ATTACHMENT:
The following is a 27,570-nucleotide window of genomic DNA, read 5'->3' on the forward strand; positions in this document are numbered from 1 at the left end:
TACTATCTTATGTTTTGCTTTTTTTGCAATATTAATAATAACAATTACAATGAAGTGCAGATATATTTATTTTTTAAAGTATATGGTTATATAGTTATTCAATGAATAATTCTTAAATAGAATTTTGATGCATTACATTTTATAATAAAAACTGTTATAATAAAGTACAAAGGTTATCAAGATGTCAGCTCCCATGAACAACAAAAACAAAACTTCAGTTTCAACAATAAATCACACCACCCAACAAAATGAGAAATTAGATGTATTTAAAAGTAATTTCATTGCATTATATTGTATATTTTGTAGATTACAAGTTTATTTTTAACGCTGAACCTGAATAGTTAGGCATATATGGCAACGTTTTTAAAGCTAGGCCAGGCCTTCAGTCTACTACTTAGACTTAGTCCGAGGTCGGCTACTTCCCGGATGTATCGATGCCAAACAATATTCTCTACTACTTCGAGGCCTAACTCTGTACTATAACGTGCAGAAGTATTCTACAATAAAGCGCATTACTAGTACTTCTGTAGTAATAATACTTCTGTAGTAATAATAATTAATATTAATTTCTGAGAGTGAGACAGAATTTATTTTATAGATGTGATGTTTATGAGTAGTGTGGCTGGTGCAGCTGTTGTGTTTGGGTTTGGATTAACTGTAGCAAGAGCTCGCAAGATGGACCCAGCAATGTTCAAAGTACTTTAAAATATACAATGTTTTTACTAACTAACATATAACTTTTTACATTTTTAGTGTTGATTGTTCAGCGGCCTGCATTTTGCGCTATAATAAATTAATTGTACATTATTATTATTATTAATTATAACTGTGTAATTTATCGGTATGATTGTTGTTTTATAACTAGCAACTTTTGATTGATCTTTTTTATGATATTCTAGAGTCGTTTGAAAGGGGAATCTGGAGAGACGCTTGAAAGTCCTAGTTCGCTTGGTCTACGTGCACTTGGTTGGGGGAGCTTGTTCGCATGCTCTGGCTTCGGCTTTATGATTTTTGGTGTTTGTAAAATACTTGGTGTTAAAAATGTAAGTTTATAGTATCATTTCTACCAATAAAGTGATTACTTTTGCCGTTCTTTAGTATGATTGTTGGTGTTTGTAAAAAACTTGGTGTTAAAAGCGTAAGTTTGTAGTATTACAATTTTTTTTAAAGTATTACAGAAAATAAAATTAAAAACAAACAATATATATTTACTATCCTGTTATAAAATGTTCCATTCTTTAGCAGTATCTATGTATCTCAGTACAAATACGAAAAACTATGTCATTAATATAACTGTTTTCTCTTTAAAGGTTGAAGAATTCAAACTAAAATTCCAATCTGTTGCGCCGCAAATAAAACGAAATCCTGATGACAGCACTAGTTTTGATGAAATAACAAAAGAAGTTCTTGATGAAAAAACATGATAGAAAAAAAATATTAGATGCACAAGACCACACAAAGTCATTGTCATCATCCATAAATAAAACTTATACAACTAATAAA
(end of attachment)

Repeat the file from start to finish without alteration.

The following is a 27,570-nucleotide window of genomic DNA, read 5'->3' on the forward strand; positions in this document are numbered from 1 at the left end:
TACTATCTTATGTTTTGCTTTTTTTGCAATATTAATAATAACAATTACAATGAAGTGCAGATATATTTATTTTTTAAAGTATATGGTTATATAGTTATTCAATGAATAATTCTTAAATAGAATTTTGATGCATTACATTTTATAATAAAAACTGTTATAATAAAGTACAAAGGTTATCAAGATGTCAGCTCCCATGAACAACAAAAACAAAACTTCAGTTTCAACAATAAATCACACCACCCAACAAAATGAGAAATTAGATGTATTTAAAAGTAATTTCATTGCATTATATTGTATATTTTGTAGATTACAAGTTTATTTTTAACGCTGAACCTGAATAGTTAGGCATATATGGCAACGTTTTTAAAGCTAGGCCAGGCCTTCAGTCTACTACTTAGACTTAGTCCGAGGTCGGCTACTTCCCGGATGTATCGATGCCAAACAATATTCTCTACTACTTCGAGGCCTAACTCTGTACTATAACGTGCAGAAGTATTCTACAATAAAGCGCATTACTAGTACTTCTGTAGTAATAATACTTCTGTAGTAATAATAATTAATATTAATTTCTGAGAGTGAGACAGAATTTATTTTATAGATGTGATGTTTATGAGTAGTGTGGCTGGTGCAGCTGTTGTGTTTGGGTTTGGATTAACTGTAGCAAGAGCTCGCAAGATGGACCCAGCAATGTTCAAAGTACTTTAAAATATACAATGTTTTTACTAACTAACATATAACTTTTTACATTTTTAGTGTTGATTGTTCAGCGGCCTGCATTTTGCGCTATAATAAATTAATTGTACATTATTATTATTATTAATTATAACTGTGTAATTTATCGGTATGATTGTTGTTTTATAACTAGCAACTTTTGATTGATCTTTTTTATGATATTCTAGAGTCGTTTGAAAGGGGAATCTGGAGAGACGCTTGAAAGTCCTAGTTCGCTTGGTCTACGTGCACTTGGTTGGGGGAGCTTGTTCGCATGCTCTGGCTTCGGCTTTATGATTTTTGGTGTTTGTAAAATACTTGGTGTTAAAAATGTAAGTTTATAGTATCATTTCTACCAATAAAGTGATTACTTTTGCCGTTCTTTAGTATGATTGTTGGTGTTTGTAAAAAACTTGGTGTTAAAAGCGTAAGTTTGTAGTATTACAATTTTTTTTAAAGTATTACAGAAAATAAAATTAAAAACAAACAATATATATTTACTATCCTGTTATAAAATGTTCCATTCTTTAGCAGTATCTATGTATCTCAGTACAAATACGAAAAACTATGTCATTAATATAACTGTTTTCTCTTTAAAGGTTGAAGAATTCAAACTAAAATTCCAATCTGTTGCGCCGCAAATAAAACGAAATCCTGATGACAGCACTAGTTTTGATGAAATAACAAAAGAAGTTCTTGATGAAAAAACATGATAGAAAAAAAATATTAGATGCACAAGACCACACAAAGTCATTGTCATCATCCATAAATAAAACTTATACAACTAATAAA